Apple is making more money than ever, but uncertainty over Watch sales has Wall St worried

Apple is making more money than ever, but uncertainty over Watch sales has Wall St worried

ANALYSTS have been led to believe that Apple’s smartwatch was a sales flop after the company left details out of its financial figures.

While not releasing specific figures for the Apple Watch, Apple reported total results for several products, including the watch, that suggest sales were lower than many Wall St analysts expected. The company also issued a revenue forecast for the current quarter that suggested sales could fall below analysts’ prior estimates.

Apple’s latest financial report shows the iPhone is still the key engine of the company’s success. The California tech giant said it sold more than 47.5 million iPhones during the three months ending in June, or 35 per cent more than a year ago.

But top executives stood by their decision not to disclose results for the Apple Watch, saying the information could be used by competitors. Many analysts and investors see the watch as an important indicator of the company’s ability to produce successful new products.

In one tantalising clue, Apple reported $2.6 billion in revenue from the segment that includes the watch and several other products, or about $952 million more than the previous quarter, when the watch had not yet gone on sale.

If we were to guess that the $952 million was from Watch sales, it would mean that Apple sold — at most — roughly 3 million of its latest device, assuming all sold were the cheapest model. Significantly less than the iPhone.

It’s also half the $1.8 billion in watch sales that analysts surveyed by FactSet were expecting.

Apple’s stock fell nearly 6 per cent, indicating investors weren’t satisfied with the report.

Malcolm Turnbull is one of the 3 million with an Apple Watch.

Malcolm Turnbull is one of the 3 million with an Apple Watch. Source: News Corp Australia

Apple chief financial officer Luca Maestri told the Associated Pressthat revenue from the watch amounted to “well over” that $952 million increase. He said the category also includes revenue from iPods and accessories, whose sales fell in the quarter.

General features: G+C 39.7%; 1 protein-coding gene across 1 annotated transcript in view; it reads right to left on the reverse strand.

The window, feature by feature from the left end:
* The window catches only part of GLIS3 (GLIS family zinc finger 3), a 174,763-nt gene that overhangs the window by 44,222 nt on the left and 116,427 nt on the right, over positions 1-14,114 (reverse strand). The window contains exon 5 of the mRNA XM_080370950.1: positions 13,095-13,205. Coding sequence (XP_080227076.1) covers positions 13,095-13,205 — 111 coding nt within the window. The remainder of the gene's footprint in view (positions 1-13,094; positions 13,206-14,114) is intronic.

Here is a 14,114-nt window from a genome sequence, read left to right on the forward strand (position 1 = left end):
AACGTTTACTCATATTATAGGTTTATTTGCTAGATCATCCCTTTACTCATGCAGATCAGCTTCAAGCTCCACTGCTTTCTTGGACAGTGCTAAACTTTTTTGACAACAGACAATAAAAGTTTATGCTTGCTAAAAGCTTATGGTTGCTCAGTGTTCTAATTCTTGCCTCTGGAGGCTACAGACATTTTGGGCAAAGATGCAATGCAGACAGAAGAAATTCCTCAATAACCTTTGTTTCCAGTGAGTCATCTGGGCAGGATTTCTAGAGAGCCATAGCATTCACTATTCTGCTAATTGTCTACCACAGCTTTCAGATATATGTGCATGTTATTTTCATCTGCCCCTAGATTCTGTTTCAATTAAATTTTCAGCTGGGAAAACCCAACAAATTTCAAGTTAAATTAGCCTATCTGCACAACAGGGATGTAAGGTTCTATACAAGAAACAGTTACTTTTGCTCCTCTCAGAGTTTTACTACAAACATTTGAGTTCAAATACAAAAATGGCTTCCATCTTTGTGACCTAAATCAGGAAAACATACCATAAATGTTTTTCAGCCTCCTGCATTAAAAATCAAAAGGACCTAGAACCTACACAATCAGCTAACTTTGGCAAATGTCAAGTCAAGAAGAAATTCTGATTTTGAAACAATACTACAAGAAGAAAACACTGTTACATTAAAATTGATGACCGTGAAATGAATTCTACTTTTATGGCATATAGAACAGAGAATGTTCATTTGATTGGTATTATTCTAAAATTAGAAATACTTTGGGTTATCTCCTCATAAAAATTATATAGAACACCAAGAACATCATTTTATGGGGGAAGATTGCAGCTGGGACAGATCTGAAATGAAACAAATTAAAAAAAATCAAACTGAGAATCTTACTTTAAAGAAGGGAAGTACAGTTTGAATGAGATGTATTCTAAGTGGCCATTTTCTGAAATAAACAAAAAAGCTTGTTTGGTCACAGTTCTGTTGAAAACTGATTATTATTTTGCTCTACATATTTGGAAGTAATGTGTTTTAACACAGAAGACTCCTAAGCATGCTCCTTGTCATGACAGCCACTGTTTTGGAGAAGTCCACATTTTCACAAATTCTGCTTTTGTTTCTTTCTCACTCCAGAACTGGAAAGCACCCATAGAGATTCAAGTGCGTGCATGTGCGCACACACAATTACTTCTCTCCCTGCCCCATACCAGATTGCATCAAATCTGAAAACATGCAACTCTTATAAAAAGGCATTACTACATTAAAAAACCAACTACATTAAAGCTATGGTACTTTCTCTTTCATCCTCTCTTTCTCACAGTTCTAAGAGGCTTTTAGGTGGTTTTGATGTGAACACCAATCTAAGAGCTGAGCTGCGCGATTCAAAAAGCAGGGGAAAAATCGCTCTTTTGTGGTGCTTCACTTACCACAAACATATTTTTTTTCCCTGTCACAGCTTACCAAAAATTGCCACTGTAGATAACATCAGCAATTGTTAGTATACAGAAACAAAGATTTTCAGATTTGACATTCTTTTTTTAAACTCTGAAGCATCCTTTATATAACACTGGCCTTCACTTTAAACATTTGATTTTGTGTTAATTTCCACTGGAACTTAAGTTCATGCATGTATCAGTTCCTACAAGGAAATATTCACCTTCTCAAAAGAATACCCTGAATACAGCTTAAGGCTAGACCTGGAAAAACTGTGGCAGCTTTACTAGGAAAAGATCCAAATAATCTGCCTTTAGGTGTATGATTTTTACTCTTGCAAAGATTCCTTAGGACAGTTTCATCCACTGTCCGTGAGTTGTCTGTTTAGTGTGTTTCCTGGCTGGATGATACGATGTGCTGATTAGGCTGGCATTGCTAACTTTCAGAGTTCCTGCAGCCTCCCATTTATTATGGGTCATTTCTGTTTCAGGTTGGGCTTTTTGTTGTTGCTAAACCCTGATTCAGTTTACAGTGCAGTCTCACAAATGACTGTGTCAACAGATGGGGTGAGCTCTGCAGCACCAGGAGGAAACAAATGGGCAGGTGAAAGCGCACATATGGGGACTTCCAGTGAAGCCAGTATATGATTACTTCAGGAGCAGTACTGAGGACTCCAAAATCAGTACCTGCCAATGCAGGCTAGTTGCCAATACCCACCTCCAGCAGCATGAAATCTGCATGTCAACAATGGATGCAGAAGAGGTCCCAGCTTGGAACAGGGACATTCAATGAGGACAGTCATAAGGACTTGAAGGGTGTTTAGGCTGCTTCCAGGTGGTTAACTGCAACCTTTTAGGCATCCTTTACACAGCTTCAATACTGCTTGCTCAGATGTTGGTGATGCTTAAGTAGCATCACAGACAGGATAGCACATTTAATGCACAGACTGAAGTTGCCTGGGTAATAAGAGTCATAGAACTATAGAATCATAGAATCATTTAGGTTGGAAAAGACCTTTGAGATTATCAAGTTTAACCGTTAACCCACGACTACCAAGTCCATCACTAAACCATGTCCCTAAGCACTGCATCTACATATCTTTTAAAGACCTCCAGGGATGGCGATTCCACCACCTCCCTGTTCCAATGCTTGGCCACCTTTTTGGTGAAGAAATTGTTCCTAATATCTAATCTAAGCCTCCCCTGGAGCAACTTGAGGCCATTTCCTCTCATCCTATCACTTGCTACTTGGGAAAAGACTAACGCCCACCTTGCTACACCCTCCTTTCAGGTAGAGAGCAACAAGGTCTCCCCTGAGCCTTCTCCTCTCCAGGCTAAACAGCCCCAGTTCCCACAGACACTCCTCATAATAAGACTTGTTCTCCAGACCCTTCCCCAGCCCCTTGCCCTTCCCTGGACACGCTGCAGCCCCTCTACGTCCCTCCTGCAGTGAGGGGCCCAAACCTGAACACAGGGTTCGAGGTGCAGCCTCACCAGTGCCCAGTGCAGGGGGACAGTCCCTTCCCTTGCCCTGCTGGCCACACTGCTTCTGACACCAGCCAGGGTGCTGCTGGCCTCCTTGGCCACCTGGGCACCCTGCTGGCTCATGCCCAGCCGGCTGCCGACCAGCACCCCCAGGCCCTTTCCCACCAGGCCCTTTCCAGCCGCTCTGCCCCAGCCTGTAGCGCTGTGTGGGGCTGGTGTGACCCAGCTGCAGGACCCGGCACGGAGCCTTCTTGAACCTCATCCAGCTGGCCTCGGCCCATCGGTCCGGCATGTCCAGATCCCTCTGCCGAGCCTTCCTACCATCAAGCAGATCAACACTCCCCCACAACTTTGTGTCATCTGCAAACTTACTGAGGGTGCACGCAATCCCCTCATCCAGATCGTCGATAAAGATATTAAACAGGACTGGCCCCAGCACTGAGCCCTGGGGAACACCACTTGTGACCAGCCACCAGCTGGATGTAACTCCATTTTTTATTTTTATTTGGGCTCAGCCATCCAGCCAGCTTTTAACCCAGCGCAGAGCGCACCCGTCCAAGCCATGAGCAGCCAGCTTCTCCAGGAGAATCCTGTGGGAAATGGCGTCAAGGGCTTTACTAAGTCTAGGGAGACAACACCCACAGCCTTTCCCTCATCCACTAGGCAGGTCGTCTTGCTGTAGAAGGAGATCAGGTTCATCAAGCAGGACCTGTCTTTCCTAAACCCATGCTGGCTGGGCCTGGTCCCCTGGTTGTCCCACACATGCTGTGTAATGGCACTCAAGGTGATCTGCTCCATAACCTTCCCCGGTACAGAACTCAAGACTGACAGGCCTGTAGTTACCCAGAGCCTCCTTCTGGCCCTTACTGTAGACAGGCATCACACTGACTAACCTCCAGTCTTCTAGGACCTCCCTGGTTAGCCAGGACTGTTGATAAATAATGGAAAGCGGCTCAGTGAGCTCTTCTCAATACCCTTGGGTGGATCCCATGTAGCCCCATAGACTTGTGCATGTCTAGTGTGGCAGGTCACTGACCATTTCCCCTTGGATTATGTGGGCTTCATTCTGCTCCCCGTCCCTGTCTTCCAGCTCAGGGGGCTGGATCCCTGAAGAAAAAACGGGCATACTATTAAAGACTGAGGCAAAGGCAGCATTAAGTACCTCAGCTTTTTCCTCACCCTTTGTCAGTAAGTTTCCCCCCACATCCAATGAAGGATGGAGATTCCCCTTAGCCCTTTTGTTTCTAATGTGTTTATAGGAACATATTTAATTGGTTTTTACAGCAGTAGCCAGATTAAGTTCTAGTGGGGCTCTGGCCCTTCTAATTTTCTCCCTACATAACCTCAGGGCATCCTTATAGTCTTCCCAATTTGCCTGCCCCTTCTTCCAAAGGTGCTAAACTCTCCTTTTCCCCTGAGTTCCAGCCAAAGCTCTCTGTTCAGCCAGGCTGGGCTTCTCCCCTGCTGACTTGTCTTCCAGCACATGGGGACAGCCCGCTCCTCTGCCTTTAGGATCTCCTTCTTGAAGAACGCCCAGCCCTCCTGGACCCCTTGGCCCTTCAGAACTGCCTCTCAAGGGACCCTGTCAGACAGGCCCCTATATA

“We beat our internal expectations” for the watch, Maestri said, adding that the number of watches sold in the first nine weeks was greater than the number of iPhones or iPads that the company sold in a comparable period after those products launched.

Apple has previously said it sold 1 million iPhones in the first 74 days, or more than 10 weeks, after sales began in 2007, however that was only in the USA. Apple has said it sold 2 million iPads in the first 60 days, with iPad sales hitting 3 million in 80 days after the iPad was launched in 2010.

Meanwhile, analysts and investors were eager to learn more about the Apple Watch, which went on sale in April. While not expected to be an important revenue source now, the watch has symbolic importance as the first new product category that Apple has launched since the 2011 death of founder and iconic chief executive officer Steve Jobs.

“When you look at the next big wave of innovation, in coming years, it’s not going to come from smartphones,” said analyst Angelo Zino of S&P Capital Markets, who said phones were already becoming “commodity” items, even with Apple dominating the high end of that market. “So a lot of people want to see if Apple can roll out a new product that’s very successful and innovative.”

Apple’s next software update will be easier for app makers to develop for.

Apple’s next software update will be easier for app makers to develop for. Source: AFP

While Apple executives say demand for the watch has been strong, the absence of official numbers has left analysts to offer estimates ranging from rosy to lacklustre. Maestri acknowledged that Apple has released detailed sales figures for other products, but he said the company wanted “to be careful” with information about the watch, to avoid tipping competitors as Apple learns more about consumer demand for a new product.

One of the big problems at the moment facing the Apple Watch is a classic catch-22 case. Big app developers like Facebook are being increasingly cautious in developing apps for the new platform, leaving big Facebook, Messenger and WhatsApp holes in the Watch ecosystem. Similarly, Google has shown a lack of support for its big apps like Gmail and Maps due to a lack of users on the platform.

But the problem here is, people aren’t buying the Watch because it doesn’t have any big features or killer apps that consumers think are worth dropping big dollars for.


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